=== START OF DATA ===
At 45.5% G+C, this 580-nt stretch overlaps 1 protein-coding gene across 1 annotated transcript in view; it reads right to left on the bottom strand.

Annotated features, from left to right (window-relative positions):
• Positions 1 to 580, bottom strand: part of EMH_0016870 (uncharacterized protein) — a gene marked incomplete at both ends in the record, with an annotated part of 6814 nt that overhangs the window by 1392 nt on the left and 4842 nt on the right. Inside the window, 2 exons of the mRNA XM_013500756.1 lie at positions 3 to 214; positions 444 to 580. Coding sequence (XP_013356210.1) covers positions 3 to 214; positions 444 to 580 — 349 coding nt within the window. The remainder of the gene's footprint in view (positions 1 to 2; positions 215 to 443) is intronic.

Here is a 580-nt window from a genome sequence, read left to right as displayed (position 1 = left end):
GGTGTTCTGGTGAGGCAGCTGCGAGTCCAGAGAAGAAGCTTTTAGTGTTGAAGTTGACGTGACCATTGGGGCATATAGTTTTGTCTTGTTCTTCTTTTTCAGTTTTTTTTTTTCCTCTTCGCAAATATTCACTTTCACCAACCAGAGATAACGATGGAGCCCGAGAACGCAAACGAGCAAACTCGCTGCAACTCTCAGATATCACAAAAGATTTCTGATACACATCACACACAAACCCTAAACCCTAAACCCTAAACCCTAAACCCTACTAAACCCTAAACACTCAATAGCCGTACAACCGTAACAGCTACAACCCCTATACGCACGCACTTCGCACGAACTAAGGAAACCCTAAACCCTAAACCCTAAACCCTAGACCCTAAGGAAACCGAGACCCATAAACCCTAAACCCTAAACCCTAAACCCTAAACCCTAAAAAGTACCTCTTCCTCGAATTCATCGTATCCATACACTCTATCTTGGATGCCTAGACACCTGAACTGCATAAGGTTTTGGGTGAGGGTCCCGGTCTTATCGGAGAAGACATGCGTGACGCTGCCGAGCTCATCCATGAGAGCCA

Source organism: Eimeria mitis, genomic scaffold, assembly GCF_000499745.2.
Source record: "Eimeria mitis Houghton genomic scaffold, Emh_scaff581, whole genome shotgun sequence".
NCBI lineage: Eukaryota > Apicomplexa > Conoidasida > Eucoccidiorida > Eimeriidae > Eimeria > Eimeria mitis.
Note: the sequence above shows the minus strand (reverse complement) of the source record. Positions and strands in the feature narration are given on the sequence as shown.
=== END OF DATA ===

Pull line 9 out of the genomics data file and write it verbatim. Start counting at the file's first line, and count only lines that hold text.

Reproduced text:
Note: the sequence above shows the minus strand (reverse complement) of the source record. Positions and strands in the feature narration are given on the sequence as shown.